You went to art school in Vermont. Just wondering what the pull was from Hot Springs, AR to Montpelier, VT?
The route to Vermont was much less direct than it might seem on paper. Out of high school I attended School of Visual Arts (the art school in New York) through their short-lived but inspiring school in Savannah, GA. I still keep in touch with some of the best artists I know now who got to attend this intense, mini “Black Mountain”. After studying Foundations at SVA from some of the best teachers around, I transferred to the University of Tennessee (Knoxville). After earning my BFA, I moved to Cambridge/Boston, MA where I lived and worked in Arts Administration for several years before choosing to attend the longest running low residency MFA program in the country. I think growing up as an “outsider” in many ways from the “art world” gave me a sense of radical, forward-thinking ideology about art and education. Upon earning my MFA, I moved “back” down south to Nashville, TN and have been here since 2005.
From “The Sweet Peach” blog you stated, “The South is a place, rooted in tradition, both dark and light. I grew up in Arkansas and my painting is influenced -even grows from- this kind of view that the world is beautifully tragic and we all have something to say.” I really connect with this sentiment as well, as I grew up on a farm in rural northeast Louisiana. Would you care to elaborate on this in any way?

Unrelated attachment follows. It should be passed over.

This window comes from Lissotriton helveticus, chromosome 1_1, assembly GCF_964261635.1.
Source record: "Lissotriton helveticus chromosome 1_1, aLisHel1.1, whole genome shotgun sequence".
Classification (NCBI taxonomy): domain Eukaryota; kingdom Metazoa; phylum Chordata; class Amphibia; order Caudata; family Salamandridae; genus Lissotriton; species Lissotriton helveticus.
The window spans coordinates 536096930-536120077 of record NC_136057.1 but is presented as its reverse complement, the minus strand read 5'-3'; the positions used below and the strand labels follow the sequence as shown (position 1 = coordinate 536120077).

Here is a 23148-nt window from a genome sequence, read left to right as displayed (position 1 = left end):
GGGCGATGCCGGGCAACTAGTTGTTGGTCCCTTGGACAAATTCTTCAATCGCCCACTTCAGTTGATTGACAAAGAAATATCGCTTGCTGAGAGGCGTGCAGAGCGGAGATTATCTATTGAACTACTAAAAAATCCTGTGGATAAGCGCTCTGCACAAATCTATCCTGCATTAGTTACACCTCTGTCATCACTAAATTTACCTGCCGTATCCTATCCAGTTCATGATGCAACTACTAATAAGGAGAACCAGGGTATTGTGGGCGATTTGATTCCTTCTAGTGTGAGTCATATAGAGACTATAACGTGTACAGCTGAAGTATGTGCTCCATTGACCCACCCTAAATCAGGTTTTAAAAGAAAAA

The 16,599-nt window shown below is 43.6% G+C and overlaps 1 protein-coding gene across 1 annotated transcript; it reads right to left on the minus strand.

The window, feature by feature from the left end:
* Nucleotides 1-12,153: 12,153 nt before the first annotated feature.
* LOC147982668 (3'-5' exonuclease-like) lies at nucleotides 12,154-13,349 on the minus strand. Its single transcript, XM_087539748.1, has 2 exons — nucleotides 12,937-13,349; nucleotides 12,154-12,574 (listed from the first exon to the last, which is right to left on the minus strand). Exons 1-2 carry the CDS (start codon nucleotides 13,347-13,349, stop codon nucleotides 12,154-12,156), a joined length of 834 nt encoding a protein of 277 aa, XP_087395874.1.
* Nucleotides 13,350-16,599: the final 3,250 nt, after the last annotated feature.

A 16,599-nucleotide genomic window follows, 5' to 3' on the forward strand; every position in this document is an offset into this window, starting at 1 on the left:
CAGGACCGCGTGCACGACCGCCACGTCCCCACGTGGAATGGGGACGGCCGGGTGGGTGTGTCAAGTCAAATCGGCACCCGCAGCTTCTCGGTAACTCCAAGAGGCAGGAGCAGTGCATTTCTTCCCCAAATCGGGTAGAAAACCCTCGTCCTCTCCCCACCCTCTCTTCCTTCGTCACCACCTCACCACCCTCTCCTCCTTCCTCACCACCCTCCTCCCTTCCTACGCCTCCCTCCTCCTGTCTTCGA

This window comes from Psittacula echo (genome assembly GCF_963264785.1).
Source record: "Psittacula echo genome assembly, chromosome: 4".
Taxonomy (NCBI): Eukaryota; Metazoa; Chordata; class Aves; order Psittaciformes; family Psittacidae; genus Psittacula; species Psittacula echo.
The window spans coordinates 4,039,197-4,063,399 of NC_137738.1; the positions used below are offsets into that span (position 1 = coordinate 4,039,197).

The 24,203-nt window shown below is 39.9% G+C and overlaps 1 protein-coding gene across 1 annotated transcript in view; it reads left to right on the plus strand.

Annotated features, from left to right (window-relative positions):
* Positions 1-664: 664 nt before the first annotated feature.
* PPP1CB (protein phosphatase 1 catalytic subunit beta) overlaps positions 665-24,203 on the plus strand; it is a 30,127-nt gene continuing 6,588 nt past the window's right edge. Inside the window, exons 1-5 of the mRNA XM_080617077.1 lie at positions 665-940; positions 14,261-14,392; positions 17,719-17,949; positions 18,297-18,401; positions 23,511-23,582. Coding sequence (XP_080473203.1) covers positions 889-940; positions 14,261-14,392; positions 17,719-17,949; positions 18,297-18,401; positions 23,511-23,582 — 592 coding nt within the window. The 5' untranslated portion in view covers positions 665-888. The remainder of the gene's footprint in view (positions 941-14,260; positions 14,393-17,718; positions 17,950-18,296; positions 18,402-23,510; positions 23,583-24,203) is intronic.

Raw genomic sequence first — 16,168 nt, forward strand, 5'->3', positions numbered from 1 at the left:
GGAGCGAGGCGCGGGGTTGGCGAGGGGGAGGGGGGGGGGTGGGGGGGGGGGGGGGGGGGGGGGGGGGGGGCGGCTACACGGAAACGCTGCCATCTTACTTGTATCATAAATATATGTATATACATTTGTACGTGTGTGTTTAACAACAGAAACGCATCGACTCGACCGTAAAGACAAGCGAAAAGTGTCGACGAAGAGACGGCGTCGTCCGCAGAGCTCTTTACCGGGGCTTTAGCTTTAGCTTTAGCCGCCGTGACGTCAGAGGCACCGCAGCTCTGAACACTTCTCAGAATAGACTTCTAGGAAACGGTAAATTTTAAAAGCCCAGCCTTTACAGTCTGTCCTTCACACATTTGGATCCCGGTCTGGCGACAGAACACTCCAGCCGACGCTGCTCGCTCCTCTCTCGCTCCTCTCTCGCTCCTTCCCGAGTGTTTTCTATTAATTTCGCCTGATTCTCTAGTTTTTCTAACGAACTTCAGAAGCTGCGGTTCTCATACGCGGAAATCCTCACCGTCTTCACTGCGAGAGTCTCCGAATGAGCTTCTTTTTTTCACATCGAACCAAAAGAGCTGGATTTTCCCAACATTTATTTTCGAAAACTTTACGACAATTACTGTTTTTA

The south is a place that is scarred and often misunderstood, many times with good reason and often out of fear. There is a kind of cultural and racial awareness here, that I hope moves us closer to justice and understanding. Though my paintings are not only “about” these autobiographical things, I do think that my interest in what I call the aesthetics of the “broke-down” pop up in my personal iconography and use of the language of construction, landscape and site to make something (painting) whole out of broken bits.